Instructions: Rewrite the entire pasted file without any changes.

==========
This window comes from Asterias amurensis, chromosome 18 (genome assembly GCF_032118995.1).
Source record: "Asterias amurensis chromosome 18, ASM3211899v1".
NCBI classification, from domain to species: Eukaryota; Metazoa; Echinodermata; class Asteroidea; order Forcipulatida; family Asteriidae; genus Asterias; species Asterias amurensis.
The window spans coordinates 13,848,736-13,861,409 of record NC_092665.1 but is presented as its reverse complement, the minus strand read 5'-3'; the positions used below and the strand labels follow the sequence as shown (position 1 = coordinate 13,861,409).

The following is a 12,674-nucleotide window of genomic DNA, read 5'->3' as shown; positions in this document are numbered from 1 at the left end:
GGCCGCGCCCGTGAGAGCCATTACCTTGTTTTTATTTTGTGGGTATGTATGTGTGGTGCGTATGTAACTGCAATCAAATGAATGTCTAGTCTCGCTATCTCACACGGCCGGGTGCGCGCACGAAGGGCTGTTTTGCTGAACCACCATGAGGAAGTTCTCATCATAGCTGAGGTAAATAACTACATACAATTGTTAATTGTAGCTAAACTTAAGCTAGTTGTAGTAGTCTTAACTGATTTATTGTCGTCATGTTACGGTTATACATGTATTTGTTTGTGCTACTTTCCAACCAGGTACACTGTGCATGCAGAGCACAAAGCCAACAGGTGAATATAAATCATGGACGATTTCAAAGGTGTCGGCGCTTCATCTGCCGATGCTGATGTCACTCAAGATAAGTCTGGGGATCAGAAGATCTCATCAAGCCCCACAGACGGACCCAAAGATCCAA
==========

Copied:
This window comes from Asterias amurensis, chromosome 18 (genome assembly GCF_032118995.1).
Source record: "Asterias amurensis chromosome 18, ASM3211899v1".
NCBI classification, from domain to species: Eukaryota; Metazoa; Echinodermata; class Asteroidea; order Forcipulatida; family Asteriidae; genus Asterias; species Asterias amurensis.
The window spans coordinates 13,848,736-13,861,409 of record NC_092665.1 but is presented as its reverse complement, the minus strand read 5'-3'; the positions used below and the strand labels follow the sequence as shown (position 1 = coordinate 13,861,409).

The following is a 12,674-nucleotide window of genomic DNA, read 5'->3' as shown; positions in this document are numbered from 1 at the left end:
GGCCGCGCCCGTGAGAGCCATTACCTTGTTTTTATTTTGTGGGTATGTATGTGTGGTGCGTATGTAACTGCAATCAAATGAATGTCTAGTCTCGCTATCTCACACGGCCGGGTGCGCGCACGAAGGGCTGTTTTGCTGAACCACCATGAGGAAGTTCTCATCATAGCTGAGGTAAATAACTACATACAATTGTTAATTGTAGCTAAACTTAAGCTAGTTGTAGTAGTCTTAACTGATTTATTGTCGTCATGTTACGGTTATACATGTATTTGTTTGTGCTACTTTCCAACCAGGTACACTGTGCATGCAGAGCACAAAGCCAACAGGTGAATATAAATCATGGACGATTTCAAAGGTGTCGGCGCTTCATCTGCCGATGCTGATGTCACTCAAGATAAGTCTGGGGATCAGAAGATCTCATCAAGCCCCACAGACGGACCCAAAGATCCAA